Why Natural Disasters are a Disaster in Common Property Resources
Global assessments consistently show that developing countries tend to suffer the most from natural disasters. Nevertheless, there are still many uncertainties regarding the mechanisms behind this outcome. In this paper, I postulate that institutional regimes are one of the factors influencing these observations. More specifically, property rights for natural resources. Using a standard model for renewable resource extraction with irreversible investment, I show that poorly and weakly defined property rights incentivize users to invest in ways that exacerbate immediate losses from and increase the cost of recovery after natural disasters. I test these predictions by examining investment patterns across institutional regimes in Chilean small scale fisheries before and after the tsunami of 2010. I find statistically significant evidence that weak property right regimes encourage behavior that directly and indirectly increases the cost of natural disasters.
Global opportunities for mariculture development to promote human nutrition (with Halpern, B., Liu, O., and Wilson, M.)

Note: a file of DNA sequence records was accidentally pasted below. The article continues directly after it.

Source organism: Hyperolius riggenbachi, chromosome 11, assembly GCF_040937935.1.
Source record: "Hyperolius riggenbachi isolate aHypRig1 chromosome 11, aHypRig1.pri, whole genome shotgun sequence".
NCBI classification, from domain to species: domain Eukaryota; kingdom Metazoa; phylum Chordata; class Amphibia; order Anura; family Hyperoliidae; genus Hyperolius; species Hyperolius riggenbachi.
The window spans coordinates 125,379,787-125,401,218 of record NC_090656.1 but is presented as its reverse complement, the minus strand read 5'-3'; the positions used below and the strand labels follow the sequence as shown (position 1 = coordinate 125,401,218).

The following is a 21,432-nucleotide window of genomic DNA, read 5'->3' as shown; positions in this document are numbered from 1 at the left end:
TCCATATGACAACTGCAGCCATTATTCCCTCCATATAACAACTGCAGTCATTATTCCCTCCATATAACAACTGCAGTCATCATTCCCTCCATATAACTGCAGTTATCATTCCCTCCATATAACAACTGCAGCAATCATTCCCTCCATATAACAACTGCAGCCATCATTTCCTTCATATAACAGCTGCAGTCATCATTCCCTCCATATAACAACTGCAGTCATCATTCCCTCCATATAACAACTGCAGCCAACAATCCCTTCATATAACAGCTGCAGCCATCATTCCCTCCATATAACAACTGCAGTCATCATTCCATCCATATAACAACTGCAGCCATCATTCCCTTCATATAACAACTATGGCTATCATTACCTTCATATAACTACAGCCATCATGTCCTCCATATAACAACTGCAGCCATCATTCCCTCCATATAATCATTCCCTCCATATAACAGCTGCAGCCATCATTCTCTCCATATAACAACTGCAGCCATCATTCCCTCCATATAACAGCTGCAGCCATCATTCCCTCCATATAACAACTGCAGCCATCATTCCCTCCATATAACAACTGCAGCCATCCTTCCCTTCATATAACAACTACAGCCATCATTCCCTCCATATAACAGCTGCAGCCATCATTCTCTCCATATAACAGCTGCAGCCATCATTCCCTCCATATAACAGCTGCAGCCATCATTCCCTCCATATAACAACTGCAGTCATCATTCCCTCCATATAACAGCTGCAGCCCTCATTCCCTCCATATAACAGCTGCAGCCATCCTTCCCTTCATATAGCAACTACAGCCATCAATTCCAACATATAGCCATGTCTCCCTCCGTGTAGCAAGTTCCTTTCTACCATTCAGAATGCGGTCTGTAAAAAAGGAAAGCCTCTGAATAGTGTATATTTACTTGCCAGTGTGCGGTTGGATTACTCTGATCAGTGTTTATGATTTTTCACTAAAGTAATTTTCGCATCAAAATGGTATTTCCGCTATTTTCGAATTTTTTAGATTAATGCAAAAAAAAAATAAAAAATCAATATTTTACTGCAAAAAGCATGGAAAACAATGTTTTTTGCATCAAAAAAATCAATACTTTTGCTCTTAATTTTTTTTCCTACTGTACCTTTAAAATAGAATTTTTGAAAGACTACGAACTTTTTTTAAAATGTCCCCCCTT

An estimated two billion people worldwide suffer from micronutrient malnutrition, and almost one billion are calorie deficient. With human population expected to approach 10 billion by the middle of the century, providing adequate nutrition is a primary global challenge. Seafood is one of the most important sources of both protein and micronutrients for millions of people around the world, and yet production from wild capture fisheries has stagnated. In contrast, aquaculture is the world’s fastest-growing food production sector and now provides over half of all seafood consumed globally. Mariculture, or the farming of brackish or marine species, accounts for roughly one-third of all aquaculture production and has received increasing attention as a potential supplement for wild-caught marine fisheries. Given current nutrition levels, seafood dependence, and economic landscapes, how and where can we prioritize future mariculture developments to have the greatest benefit for global nutrition? This study addresses this question by analyzing global patterns in seafood reliance, malnutrition levels, and economic opportunity; where they overlap indicates where mariculture has the greatest potential to improve human nutrition. We found that island nations in Southeast Asia and the Caribbean are consistently identified as high-opportunity countries. An in-depth case study analysis corroborates global analysis results and highlights key challenges to ameliorating malnutrition through mariculture development, including policy infrastructure, government stability, and local consumption of farmed fish.